Although the original version of the bill reduced mandatory minimums for certain drug offenses, Iowa Republican Sen. Chuck Grassley, who mocked the administration's support of criminal justice proposals by saying in September that "For the first time in five years, this administration finally found one area of federal spending that it wants to cut," successfully attached amendments to the bill that would increase mandatory minimums for domestic abuse, sexual assault, and terrorism. Not wanting to look soft on wife beaters and terrorists, only three committee members--Lee, along with Democrats Patrick Leahy of Vermont and Mazie Hirono of Hawaii--voted against Grassley's proposals.
"The message that the Grassley amendments send is bizarre in the face of reducing mandatory minimums for drug offenses," says Julie Stewart of Families Against Mandatory Minimums.
Even stranger is that Grassley, who in 2012 helped lead Republican opposition to the once-bipartisan Violence Against Women Act, was pushing for increases in mandatory minimums for crimes of sexual assault and domestic violence over the objections of groups who advocate for the targets of sexual and domestic violence. The National Task Force to End Sexual and Domestic Violence Against Women, an umbrella group composed of women's and civil rights organizations, opposed increases in mandatory minimums when Republicans proposed them during the Violence Against Women Act reauthorization. After the Smarter Sentencing Act passed out of committee in January, the task force sent a letter to the committee reemphasizing its opposition to increasing mandatory minimums.
William Treanor, the Dean of Georgetown University Law School, said Tuesday that this was "an opportunity for change that we haven't seen in decades." It's easy to see why Treanor is optimistic. At Tuesday's event, both Republican legislators spoke of offenders and their families in humane and understanding language used by criminal justice reform activists. Sen. Lee warned that the number of American children with an incarcerated parent would be comparable to the population of Chicago. Sen. Paul praised Michelle Alexander, the Ohio University law professor who wrote The New Jim Crow a book positing that the American criminal justice system is morally and functionally comparable to segregation.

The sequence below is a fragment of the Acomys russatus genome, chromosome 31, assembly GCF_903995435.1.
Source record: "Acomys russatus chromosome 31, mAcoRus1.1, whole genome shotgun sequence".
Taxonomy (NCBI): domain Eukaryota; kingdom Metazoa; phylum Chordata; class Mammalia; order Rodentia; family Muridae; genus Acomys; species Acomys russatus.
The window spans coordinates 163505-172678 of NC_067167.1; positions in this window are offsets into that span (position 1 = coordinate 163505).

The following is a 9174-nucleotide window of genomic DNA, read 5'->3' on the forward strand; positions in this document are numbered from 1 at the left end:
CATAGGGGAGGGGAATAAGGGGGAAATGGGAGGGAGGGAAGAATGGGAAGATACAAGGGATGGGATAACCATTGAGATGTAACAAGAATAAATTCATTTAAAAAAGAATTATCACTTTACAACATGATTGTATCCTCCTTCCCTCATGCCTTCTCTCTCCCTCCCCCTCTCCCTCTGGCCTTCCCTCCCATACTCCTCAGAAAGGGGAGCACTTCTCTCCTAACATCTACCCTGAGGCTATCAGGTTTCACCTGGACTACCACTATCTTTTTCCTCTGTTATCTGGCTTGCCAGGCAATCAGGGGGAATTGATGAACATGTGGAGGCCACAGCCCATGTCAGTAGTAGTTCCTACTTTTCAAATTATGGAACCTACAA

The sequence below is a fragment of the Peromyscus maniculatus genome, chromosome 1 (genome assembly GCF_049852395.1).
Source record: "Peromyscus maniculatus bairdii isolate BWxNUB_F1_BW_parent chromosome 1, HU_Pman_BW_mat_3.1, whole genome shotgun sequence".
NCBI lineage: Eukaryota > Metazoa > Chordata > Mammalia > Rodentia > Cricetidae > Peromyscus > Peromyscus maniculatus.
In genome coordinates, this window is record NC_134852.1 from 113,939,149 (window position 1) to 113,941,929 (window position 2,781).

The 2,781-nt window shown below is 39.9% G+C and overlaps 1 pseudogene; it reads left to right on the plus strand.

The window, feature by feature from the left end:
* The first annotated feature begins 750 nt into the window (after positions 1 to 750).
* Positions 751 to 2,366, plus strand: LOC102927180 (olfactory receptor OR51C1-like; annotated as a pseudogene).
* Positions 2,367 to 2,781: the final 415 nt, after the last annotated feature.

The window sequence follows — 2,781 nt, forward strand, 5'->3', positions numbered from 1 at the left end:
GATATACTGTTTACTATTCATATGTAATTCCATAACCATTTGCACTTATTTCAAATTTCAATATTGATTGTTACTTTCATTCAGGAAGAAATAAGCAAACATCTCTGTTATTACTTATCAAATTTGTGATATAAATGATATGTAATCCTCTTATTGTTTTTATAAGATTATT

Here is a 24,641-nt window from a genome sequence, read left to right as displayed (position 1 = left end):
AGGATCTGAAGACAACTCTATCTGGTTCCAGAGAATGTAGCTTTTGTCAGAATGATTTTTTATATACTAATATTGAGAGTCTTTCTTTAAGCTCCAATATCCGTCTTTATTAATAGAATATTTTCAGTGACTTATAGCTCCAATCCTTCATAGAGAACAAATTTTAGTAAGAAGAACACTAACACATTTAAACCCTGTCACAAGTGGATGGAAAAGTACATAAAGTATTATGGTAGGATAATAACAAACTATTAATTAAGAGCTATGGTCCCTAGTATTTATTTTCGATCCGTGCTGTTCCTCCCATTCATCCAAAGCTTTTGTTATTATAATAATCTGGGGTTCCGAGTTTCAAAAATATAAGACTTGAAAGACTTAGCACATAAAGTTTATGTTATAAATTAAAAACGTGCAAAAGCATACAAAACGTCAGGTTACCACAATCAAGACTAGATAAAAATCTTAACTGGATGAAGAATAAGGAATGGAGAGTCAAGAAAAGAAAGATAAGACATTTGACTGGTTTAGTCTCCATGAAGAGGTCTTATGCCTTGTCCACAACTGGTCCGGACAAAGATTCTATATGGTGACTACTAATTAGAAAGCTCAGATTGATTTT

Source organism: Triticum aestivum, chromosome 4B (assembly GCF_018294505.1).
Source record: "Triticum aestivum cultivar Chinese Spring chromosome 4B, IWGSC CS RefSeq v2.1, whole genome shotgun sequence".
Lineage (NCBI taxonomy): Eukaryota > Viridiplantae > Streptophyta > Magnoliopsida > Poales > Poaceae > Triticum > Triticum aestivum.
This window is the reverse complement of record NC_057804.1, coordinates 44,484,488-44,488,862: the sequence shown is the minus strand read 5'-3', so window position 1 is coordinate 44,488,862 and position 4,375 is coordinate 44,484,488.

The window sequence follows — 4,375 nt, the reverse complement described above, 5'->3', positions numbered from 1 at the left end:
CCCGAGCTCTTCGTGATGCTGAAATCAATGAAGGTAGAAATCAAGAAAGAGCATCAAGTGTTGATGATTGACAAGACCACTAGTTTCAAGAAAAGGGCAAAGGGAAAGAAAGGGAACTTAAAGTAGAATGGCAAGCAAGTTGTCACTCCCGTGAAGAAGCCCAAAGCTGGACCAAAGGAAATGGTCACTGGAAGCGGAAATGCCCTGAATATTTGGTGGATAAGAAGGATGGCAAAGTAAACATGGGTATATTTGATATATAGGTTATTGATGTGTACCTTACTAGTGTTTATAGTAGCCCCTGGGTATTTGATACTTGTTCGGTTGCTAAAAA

It's one thing, however, for Paul and Lee to extend their liberaltarian flirtation with Democrats from surveillance to criminal justice policy, and quite another for them to bring the rest of the GOP along for the ride. The sparring over the Smart Sentencing Act shows how delicate and fragile the current bipartisan truce on criminal justice issues actually is. Saying criminal justice reform isn't a partisan issue might be true for now--but issues tend to get partisan the closer Congress gets to doing something about them.
John Malcolm, a criminal justice expert with the Heritage Foundation, said during a panel discussion Tuesday that not everyone who supports felony disenfranchisement laws is motivated by nefarious reasons. "Not all of those people are racist or unfeeling," Malcolm said. Then he offered a warning.
"The biggest land mine is that we will miss this moment," Malcolm said, by "using rhetoric that will divide us."